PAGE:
Neuroses (neurotic disorders) are a large group of psychogenic disorders that include symptoms of depression, anxiety, compulsions, and somatic changes. All of these symptoms have a chronic, relapsing (wave-like) course, with periods of exacerbation and improvement. In aggravations it helps:

In neurotic disorders, disorders in the body are functional (reversible), but a long course with regular exacerbations has a negative impact on the person’s ability to work, especially in professional activities, significantly worsening the quality of life.

The combination and predominance of one or another symptom, psychogenic or somatic component depends on personality type, general health and emotional lability.

Causes of neurosis development

Among the causes of the development of neurosis in modern science consider two components: psychogenic and biological.

Psychogenic causes of neurotic disorders lie in the inability to adequately respond to external stimuli, which causes stress. The first cause of inadequate reaction can be low stress tolerance, high sensitivity even to those things which in stronger people do not cause any pathological reaction of the psyche. For example, dripping water from the faucet may cause strong irritation to some people, while others simply do not notice these sounds. Consequently, the tendency and risk of developing a neurosis is much higher for the former. One cannot speak of the presence of psychopathology in such a person; it is a peculiarity of the personality and character, conditioned by hereditary, genetic or acquired (as a result of upbringing and social environment) factors.

The second cause of psychogenic neurosis is a strong external irritant that even individuals with a “strong psyche” can hardly cope with. Such irritants include chronic stress at work (professional failures, interpersonal relations, management bias), conflicts at home, everyday problems, health problems, loss of close people, financial problems, etc. The risk of neurosis increases with constant overwork, lack of adequate rest, and inability to relax.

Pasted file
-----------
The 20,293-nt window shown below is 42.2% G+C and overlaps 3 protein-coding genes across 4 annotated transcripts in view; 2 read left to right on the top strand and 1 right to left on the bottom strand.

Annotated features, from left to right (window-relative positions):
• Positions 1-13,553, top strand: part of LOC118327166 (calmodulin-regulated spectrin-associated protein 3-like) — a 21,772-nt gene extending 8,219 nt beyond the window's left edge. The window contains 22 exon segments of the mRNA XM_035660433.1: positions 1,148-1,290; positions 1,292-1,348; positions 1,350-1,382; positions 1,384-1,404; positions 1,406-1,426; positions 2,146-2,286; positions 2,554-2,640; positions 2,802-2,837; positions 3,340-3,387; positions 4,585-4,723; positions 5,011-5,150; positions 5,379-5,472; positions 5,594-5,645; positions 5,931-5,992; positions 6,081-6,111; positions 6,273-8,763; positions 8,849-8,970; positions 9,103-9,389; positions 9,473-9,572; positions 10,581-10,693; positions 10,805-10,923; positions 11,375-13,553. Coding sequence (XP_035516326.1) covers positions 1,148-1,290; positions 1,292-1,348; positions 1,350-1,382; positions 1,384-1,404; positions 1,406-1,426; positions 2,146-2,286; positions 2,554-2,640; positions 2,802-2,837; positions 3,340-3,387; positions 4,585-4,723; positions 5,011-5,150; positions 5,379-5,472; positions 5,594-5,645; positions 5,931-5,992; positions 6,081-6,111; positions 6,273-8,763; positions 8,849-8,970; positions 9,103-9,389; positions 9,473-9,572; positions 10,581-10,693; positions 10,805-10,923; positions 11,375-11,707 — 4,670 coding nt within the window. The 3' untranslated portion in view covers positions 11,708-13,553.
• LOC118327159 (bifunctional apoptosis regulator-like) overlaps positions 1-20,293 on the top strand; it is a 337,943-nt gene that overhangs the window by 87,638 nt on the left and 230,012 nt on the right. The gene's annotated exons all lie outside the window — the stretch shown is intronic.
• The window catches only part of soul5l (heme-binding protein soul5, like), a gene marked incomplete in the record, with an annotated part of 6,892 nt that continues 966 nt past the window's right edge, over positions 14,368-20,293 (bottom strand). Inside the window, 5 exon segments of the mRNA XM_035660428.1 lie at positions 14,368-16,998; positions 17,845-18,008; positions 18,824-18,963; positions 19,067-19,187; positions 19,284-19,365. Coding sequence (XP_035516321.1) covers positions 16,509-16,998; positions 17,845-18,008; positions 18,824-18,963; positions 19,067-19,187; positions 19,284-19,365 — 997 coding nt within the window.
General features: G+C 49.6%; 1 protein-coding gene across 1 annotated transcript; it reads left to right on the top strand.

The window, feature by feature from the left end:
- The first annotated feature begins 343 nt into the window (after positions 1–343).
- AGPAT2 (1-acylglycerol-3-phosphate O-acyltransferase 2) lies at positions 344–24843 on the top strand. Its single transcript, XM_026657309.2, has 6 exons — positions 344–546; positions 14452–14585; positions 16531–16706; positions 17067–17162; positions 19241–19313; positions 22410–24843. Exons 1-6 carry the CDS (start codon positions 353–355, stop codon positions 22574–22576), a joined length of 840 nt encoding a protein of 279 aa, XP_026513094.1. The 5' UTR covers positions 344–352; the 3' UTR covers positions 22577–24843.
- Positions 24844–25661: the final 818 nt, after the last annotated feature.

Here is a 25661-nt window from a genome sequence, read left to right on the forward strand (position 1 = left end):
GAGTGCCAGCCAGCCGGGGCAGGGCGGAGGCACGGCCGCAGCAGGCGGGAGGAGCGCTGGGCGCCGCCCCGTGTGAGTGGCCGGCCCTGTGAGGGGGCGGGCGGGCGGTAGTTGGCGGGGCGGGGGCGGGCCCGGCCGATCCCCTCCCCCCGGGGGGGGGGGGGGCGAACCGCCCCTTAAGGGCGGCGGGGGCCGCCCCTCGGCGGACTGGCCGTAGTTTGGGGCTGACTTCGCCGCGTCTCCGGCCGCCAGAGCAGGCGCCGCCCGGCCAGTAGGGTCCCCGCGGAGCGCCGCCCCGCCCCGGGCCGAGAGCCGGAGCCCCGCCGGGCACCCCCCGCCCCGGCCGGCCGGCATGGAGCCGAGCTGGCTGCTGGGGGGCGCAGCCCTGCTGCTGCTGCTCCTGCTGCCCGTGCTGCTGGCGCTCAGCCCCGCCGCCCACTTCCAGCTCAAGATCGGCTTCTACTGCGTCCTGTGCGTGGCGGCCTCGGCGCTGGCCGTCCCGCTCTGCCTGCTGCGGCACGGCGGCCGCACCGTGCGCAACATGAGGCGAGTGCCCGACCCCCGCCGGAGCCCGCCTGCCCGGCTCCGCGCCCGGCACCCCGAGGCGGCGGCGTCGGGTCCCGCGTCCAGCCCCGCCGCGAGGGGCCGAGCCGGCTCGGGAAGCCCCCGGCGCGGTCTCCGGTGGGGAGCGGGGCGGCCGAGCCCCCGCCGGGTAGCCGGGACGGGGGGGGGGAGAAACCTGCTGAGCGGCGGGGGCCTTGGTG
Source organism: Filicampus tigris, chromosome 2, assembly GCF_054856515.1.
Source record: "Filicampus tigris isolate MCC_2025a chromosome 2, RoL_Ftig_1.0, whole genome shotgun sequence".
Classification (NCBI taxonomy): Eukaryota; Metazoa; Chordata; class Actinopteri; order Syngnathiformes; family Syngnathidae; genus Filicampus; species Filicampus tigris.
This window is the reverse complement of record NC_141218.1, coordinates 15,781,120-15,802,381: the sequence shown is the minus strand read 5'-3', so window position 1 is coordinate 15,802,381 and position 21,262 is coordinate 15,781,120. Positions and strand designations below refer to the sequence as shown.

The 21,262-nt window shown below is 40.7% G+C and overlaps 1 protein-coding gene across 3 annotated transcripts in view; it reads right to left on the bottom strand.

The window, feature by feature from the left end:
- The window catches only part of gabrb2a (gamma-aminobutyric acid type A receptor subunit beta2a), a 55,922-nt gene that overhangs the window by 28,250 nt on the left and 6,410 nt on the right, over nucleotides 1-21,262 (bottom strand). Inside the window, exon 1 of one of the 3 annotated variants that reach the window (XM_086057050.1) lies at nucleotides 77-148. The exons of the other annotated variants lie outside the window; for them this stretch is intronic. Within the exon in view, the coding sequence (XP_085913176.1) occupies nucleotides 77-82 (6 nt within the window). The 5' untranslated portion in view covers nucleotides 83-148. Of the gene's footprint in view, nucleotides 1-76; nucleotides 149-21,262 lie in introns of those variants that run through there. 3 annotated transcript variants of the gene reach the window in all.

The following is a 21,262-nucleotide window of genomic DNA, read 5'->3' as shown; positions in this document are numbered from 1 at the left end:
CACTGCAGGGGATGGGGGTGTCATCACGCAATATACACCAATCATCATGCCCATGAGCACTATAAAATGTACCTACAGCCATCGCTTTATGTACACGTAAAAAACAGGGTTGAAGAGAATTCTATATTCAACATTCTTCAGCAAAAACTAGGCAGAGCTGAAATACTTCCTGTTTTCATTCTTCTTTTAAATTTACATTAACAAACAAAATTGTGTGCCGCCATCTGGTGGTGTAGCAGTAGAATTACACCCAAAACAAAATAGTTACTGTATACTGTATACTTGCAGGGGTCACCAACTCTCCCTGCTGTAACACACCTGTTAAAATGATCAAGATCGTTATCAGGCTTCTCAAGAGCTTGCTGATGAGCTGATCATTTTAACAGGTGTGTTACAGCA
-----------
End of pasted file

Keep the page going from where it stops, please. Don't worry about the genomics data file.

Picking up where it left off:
The biological cause of neurotic disorders is a disorder of the metabolism of neurotransmitters, hormones, vitamins and other biologically active substances which are responsible for the normal functioning of the central nervous system and higher nervous activity in particular. This cause can not be considered separately from the psychogenic neurosis, because in the end it all comes down to the dysfunction of the neurons of the brain, but what is the primary factor of pathological changes in the nerve cells and is considered to be the main cause of the neurotic disorder.

Symptoms and diagnosis of neuroses
The clinical picture of neurosis is very multifaceted. First of all, all symptoms of neurotic disorder can be divided into two large groups: mental and physical. What they have in common is reversibility (as a result of treatment, symptoms disappear without trace), absence of pronounced changes, a long and wavelike course, exhaustion of the nervous system and reduction in the quality of life.

Mental symptoms include:

High fatigability up to chronic fatigue syndrome;
Sleep disorders, nightmares;
Irritability (one of the irritants can be a causal factor of neurosis);
Existence of anxiety, restlessness, mistrust, fear;
Inability to react adequately to everyday stresses (small arguments, misunderstandings, transport delays, bad weather, pushing a passerby, etc.)
Emotional lability (inability to restrain emotions, rapid change of opposite emotions);
Fixation of attention on an irritant (normally, a person tries to move away from the irritant, eliminate or isolate it; with neurosis, only attention is focused on the irritant, all the time he/she is talking and thinking about it);
Cognitive disorders (deterioration of memory, learning ability);
Disorder of social adaptation (communication with others, fear of new acquaintances);
Inadequate self-esteem.
Symptoms of various organ systems (vegetative and somatic symptoms) are an obligatory component of the clinical picture of neurosis:

Headache, dizziness, tinnitus, impaired gait and balance;
palpitations, aching pains behind sternum (“tickling heart”), surges of blood pressure, rhythm disorders;
Shortness of breath, shortness of breath, shallow breathing, and feeling of a coma in the throat;
Abdominal pain, bloating, loose stools, and poor appetite;
Sweating, shivering, pain without clear localization, weakness;
Disorders of the function of the genitourinary system.
The main difference between the symptoms of neurotic disorder and mental illness is the reversibility of the clinical picture, the absence of psychotic symptoms (delirium, hallucinations) and personality changes.

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